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Agriculture 221: Animal Nutrition

A guide to assist students in the course Animal Nutrition, including a writing guide for the midterm research assignment on animal diseases.

Choosing a Topic and Background Information

It can be hard separating these two, since they both tie in with each other.  It works like this:

Let’s say that Andy is thinking about all the diseases he knows that livestock get, and out of all of them, mad cow disease is the most interesting to him.  Andy knows little about it, only that it’s deadly, and it can be spread to humans by eating infected beef.  It could be interesting, only Andy isn’t interested in a cattle disease.  He’d like to do something more exotic…like cheetahs.  But do cheetahs get mad cow disease?  Time to Google!

This is now the background information part—you have an idea but you don’t necessarily know if it’s viable yet.  Andy will need to do a little research to find out a few things:

  • Do cheetahs get mad cow disease?
  • If not, do they get a similar disease?
  • If it’s a similar disease, how is it related?
  • Is this disease interesting enough for Andy to want to research it?
  • Is there enough information available on the disease for Andy to research it?

The process below is how Andy will get his background information; you might approach this differently, and that’s OK.  Different people will have different approaches and different starting levels of understanding regarding their topic, so some people will need more background information than others.  It’s not bad or wrong—it just is. 

Andy decides to Google “mad cow disease and cheetahs”, which brings up some web articles and pages from various sources.  The top hit is the one, and the summary it gives under the page’s title mentions mad cow disease, so he decides he might as well start there.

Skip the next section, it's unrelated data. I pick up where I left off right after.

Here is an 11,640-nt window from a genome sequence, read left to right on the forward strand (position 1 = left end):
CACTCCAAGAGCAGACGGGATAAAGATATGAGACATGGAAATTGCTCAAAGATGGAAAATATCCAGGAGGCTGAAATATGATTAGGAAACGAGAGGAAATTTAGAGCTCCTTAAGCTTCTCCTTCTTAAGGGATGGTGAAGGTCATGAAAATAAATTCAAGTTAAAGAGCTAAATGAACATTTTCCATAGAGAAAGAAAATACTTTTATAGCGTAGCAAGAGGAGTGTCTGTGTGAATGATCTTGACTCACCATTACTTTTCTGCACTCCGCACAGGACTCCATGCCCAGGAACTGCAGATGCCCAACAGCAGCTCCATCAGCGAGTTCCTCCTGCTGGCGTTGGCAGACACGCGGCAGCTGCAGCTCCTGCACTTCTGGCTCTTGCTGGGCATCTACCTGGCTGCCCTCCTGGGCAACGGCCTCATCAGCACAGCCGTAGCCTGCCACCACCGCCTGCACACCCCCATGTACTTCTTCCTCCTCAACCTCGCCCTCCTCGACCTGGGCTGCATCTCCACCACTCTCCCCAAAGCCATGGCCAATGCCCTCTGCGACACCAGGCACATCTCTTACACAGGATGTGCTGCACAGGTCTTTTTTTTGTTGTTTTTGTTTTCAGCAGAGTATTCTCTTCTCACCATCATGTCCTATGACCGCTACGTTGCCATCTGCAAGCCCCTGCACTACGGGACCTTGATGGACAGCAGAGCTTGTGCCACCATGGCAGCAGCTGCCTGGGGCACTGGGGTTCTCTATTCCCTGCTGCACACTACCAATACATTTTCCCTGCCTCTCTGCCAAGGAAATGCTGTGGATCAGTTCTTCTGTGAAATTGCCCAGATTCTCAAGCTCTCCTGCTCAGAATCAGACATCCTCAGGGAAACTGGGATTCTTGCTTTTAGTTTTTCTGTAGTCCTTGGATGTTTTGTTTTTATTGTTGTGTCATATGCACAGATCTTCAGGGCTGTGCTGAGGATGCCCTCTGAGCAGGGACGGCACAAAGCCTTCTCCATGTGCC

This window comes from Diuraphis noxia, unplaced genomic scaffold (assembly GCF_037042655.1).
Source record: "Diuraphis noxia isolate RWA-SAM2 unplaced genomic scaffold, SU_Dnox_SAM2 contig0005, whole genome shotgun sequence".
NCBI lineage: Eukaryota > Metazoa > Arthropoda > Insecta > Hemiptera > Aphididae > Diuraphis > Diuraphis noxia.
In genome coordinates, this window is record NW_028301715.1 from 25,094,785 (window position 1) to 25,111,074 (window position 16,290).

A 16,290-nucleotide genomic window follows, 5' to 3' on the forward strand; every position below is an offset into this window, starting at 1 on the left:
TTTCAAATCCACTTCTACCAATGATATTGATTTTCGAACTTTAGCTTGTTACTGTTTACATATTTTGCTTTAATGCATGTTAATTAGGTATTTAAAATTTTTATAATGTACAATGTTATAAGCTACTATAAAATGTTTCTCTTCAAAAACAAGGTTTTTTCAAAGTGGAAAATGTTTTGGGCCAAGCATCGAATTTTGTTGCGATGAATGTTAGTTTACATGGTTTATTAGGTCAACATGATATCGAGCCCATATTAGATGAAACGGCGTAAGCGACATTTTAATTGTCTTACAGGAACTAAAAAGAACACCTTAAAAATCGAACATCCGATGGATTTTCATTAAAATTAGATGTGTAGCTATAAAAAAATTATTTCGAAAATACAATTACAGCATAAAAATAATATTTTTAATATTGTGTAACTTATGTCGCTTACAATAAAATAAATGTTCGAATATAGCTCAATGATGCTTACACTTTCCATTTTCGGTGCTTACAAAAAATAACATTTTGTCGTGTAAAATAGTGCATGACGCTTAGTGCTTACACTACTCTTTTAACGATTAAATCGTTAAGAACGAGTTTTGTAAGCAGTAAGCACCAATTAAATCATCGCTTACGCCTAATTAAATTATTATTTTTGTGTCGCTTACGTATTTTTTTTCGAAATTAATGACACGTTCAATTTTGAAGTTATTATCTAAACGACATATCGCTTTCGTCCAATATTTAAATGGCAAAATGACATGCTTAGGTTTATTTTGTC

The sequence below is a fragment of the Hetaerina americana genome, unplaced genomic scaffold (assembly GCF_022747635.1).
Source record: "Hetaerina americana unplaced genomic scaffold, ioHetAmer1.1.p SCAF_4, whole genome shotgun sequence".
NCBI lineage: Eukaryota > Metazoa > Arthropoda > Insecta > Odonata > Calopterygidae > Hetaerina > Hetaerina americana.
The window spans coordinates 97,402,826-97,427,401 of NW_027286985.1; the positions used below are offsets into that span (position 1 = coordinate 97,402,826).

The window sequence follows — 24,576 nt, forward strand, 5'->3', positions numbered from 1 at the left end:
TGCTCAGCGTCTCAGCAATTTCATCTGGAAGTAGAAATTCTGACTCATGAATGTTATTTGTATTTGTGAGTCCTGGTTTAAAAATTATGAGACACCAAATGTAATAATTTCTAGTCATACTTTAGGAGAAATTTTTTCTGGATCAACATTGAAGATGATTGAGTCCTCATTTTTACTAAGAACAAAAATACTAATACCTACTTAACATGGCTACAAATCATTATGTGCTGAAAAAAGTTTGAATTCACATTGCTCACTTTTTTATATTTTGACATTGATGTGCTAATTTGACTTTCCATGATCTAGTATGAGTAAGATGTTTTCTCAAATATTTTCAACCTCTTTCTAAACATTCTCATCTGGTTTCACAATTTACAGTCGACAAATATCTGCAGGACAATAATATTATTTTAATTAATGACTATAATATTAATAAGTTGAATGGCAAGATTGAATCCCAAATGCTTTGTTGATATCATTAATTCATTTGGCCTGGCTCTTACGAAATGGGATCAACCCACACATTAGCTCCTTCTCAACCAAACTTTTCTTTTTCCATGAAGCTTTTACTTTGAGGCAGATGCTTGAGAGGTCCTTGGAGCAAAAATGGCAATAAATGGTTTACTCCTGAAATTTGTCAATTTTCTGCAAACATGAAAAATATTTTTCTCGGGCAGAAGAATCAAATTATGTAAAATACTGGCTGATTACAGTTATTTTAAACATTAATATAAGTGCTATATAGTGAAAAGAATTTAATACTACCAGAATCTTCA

Google Scholar Find It @ Marian

The article talks about a disease called AA amyloidosis, which seems to be similar to mad cow disease because a misfolded protein makes other normal proteins misfold, too, and that damages tissues.  So that’s how mad cow disease works!  Andy now has a name, AA amyloidosis, for his disease in cheetahs, and it is just as fascinating as mad cow disease.

Andy now decides to check out Wikipedia—yes, Wikipedia—for more background information specific to AA amyloidosis.  The nice thing about background information is that you can use any semi-reliable source, including Wikipedia, because you won’t be using the sources you find for background information in your actual paper--you're just using them to get a feel for your topic.  I use the term “semi-reliable” because you should double-check your background info with multiple sources, just to make sure what you’re finding is legitimate and you don’t spend a lot of time running around trying to find information on a disease that doesn’t exist.  Andy knows his disease exists—he’s found several legit sites that talk about it.  And while anyone can add or change pages in Wikipedia and maybe not get caught by proofers for some time, Wikipedia does have a very cool, useful thing most other general websites don’t:  references.

Andy Googles AA amyloidosis and looks at the Wikipedia article.  Apparently, humans can get AA amyloidosis too.  It’s not a huge article, but it does have one very small paragraph that mentions cheetahs (along with cattle, mice, and chickens) and a concern about people getting it from animals when they’re eaten, so Andy looks at the next section—References—and sees one in particular that may be useful--that last one that talks about AA amyloidosis in animals.  It not only looks useful for his paper, but it also looks like it’s a peer-reviewed source, and it’s got a download PDF link!  Thank goodness he set up LibKey so he can get articles Marian students have access to directly through web searches!

(Want to learn how to set this up, too?  See the LibKey links below!)

At this point, Andy could do more background research, but he decides his basic questions are answered, and that he understands enough to move forward.  He has his topic—AA amyloidosis in cheetahs—and now he can move forward with his abstract.


Abstracts are nothing more than a summary of what an article, paper, or book is about.  Usually a paragraph or two, abstracts provide the reader with a general idea of what they will be reading in the full text.  You will be using abstracts in 2 ways in this project:  you can use them to help determine if a source is good for you to use, and you’ll write your own abstract to summarize your paper.

First, using the abstract of published articles helps you decide if the article might be useful to you.  Here are two article citations with their abstracts that Andy found in EBSCO databases when searching for cheetahs and amyloidosis:

Mitchell, Emily P., et al. “Pathology and Epidemiology of Oxalate Nephrosis in Cheetahs.” Veterinary Pathology, vol. 54, no. 6, Nov. 2017, pp. 977–85. EBSCOhost,